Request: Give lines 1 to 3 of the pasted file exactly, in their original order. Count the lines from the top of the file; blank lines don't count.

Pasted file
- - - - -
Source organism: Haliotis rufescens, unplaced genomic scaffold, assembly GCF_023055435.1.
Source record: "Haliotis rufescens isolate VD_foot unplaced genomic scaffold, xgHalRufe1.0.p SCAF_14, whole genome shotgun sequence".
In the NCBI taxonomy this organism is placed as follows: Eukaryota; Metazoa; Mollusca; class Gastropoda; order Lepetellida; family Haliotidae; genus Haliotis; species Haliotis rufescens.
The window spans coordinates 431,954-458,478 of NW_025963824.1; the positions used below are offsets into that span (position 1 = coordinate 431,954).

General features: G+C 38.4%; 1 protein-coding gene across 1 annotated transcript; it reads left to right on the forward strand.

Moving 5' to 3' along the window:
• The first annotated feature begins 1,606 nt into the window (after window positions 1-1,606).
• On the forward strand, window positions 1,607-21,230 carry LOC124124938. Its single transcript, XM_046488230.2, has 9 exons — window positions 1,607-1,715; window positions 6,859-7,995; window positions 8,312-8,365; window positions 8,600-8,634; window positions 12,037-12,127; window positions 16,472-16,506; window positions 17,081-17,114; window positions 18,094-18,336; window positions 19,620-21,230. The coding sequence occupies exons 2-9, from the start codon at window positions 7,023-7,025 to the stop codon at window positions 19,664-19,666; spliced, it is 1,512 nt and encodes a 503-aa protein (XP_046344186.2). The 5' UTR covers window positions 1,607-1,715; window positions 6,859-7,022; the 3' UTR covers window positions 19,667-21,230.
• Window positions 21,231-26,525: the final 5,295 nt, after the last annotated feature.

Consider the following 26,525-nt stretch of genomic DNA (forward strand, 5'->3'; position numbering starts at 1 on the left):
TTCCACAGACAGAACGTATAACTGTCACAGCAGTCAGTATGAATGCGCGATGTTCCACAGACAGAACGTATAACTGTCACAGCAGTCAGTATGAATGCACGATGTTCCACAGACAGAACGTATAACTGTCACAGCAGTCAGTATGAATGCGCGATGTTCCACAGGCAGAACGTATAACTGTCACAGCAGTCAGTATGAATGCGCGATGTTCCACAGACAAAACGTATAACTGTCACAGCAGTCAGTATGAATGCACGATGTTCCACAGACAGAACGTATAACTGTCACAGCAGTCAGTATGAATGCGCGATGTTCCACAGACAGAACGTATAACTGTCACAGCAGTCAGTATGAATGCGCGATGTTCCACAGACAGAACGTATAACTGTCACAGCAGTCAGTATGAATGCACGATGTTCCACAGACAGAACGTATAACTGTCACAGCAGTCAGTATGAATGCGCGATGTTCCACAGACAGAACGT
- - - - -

Source organism: Haliotis rufescens, unplaced genomic scaffold, assembly GCF_023055435.1.
Source record: "Haliotis rufescens isolate VD_foot unplaced genomic scaffold, xgHalRufe1.0.p SCAF_14, whole genome shotgun sequence".
In the NCBI taxonomy this organism is placed as follows: Eukaryota; Metazoa; Mollusca; class Gastropoda; order Lepetellida; family Haliotidae; genus Haliotis; species Haliotis rufescens.